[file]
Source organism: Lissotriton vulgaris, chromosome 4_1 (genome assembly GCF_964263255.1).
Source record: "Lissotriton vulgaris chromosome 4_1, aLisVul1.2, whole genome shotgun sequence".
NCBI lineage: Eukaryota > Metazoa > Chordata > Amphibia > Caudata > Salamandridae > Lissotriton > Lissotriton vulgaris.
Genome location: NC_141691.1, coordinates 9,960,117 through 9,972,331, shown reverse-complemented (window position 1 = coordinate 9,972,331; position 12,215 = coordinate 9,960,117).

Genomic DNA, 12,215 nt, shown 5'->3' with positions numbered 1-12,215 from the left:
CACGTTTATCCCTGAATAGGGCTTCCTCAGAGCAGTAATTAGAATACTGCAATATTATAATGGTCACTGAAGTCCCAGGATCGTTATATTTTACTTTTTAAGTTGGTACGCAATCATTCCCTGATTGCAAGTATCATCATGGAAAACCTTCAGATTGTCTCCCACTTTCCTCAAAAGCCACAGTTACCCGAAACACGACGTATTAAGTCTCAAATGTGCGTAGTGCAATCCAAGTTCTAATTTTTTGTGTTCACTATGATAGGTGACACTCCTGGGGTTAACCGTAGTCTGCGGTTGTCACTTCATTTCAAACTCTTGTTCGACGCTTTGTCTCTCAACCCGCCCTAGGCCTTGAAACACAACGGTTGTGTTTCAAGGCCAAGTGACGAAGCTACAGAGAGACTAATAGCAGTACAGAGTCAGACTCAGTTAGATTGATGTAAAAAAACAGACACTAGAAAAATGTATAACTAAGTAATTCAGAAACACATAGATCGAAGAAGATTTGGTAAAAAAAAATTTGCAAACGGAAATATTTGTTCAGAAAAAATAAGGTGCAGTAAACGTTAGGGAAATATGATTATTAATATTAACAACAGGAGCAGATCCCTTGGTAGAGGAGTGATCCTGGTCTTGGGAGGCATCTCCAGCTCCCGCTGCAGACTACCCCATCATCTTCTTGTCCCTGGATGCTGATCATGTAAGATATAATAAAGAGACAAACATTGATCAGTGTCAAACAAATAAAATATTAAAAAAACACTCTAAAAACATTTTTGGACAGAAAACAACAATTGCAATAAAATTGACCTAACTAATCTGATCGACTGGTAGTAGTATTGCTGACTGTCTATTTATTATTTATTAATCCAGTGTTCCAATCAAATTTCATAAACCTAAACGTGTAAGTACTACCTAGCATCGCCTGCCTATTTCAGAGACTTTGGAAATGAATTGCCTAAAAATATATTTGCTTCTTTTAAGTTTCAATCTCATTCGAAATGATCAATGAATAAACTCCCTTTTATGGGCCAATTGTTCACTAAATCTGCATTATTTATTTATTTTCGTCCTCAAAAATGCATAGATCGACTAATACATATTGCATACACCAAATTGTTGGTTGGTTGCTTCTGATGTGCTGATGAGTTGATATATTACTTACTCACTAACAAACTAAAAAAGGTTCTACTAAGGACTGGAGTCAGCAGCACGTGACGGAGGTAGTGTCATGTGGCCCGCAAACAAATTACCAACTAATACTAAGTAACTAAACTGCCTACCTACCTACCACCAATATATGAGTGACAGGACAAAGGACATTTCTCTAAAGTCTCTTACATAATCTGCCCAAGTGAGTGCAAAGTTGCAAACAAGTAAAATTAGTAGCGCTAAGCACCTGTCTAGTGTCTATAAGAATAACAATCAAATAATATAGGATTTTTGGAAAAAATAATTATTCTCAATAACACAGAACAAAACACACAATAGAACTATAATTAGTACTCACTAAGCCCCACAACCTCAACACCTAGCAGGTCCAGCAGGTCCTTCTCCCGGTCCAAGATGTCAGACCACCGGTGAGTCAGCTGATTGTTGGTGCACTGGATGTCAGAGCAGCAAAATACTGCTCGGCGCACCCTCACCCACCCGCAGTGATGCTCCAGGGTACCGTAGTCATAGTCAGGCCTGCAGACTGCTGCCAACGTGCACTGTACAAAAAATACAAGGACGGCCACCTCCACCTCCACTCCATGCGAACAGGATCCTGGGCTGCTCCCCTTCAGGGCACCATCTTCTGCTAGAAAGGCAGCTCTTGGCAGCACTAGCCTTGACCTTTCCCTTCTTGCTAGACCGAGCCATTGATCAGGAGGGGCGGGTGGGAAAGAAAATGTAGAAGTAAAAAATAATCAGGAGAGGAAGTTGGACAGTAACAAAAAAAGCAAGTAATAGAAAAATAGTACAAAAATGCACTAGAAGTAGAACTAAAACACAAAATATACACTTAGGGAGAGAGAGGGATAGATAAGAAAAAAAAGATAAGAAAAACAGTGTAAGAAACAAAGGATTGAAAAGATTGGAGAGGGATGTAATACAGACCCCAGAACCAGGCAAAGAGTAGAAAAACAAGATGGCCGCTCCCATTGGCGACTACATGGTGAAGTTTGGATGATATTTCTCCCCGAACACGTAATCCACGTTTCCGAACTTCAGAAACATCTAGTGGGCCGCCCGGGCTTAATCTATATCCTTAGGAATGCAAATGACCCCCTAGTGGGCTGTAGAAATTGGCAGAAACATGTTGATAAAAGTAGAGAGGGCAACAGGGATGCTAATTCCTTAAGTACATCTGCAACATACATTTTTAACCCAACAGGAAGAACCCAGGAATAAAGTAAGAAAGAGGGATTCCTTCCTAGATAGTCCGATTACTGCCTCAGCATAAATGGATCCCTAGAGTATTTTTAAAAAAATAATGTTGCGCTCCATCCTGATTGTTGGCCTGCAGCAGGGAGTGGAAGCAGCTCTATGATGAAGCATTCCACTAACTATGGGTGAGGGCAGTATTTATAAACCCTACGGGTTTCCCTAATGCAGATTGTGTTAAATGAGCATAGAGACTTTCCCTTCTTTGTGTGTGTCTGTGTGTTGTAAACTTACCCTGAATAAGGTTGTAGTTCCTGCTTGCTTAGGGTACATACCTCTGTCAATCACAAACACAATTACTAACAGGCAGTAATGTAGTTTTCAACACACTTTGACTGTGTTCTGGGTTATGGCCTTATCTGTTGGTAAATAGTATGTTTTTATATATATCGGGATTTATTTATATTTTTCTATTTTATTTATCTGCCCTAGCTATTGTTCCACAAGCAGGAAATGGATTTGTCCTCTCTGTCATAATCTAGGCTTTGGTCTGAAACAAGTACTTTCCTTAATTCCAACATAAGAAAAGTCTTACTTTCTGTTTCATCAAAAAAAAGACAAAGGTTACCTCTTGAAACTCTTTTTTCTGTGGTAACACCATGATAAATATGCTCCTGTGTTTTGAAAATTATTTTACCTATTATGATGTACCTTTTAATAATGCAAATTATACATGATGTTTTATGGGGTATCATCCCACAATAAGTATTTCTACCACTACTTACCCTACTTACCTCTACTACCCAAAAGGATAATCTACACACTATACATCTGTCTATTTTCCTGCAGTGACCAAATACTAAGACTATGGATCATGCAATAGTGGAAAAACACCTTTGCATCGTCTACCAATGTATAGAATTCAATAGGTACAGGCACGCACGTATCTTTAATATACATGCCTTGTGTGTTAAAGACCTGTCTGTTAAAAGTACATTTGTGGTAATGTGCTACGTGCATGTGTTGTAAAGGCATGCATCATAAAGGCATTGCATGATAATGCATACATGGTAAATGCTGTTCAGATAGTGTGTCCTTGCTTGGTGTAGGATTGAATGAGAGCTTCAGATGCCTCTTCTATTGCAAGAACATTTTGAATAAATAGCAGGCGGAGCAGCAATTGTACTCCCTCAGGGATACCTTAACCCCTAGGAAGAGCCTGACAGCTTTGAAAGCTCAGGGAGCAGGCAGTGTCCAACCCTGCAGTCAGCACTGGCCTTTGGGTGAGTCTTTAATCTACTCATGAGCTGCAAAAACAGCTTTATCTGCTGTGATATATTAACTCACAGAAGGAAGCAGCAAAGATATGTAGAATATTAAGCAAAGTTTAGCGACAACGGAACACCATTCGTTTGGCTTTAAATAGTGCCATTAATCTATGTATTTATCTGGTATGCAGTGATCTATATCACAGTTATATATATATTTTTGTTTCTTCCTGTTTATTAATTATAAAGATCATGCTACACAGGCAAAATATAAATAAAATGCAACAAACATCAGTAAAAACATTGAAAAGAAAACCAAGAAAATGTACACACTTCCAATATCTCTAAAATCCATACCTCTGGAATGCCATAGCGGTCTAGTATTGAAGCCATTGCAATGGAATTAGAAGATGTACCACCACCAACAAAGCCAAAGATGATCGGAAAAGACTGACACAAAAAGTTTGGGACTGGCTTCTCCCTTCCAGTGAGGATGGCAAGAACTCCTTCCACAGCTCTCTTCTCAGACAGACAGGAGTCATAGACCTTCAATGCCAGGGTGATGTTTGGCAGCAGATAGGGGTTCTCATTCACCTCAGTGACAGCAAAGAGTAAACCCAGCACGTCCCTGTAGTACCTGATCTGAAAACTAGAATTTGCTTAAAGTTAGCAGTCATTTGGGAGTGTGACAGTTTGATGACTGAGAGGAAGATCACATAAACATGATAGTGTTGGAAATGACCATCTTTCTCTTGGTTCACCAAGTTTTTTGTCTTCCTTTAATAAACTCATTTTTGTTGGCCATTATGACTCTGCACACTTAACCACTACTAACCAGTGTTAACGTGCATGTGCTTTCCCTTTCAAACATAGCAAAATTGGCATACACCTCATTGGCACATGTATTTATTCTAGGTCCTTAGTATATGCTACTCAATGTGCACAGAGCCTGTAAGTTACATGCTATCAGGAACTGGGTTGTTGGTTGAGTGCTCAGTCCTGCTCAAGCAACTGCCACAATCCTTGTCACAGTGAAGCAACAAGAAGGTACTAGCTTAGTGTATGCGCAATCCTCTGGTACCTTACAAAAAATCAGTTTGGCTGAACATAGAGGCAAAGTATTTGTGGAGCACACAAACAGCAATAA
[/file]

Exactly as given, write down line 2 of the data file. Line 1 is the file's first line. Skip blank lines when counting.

Source record: "Lissotriton vulgaris chromosome 4_1, aLisVul1.2, whole genome shotgun sequence".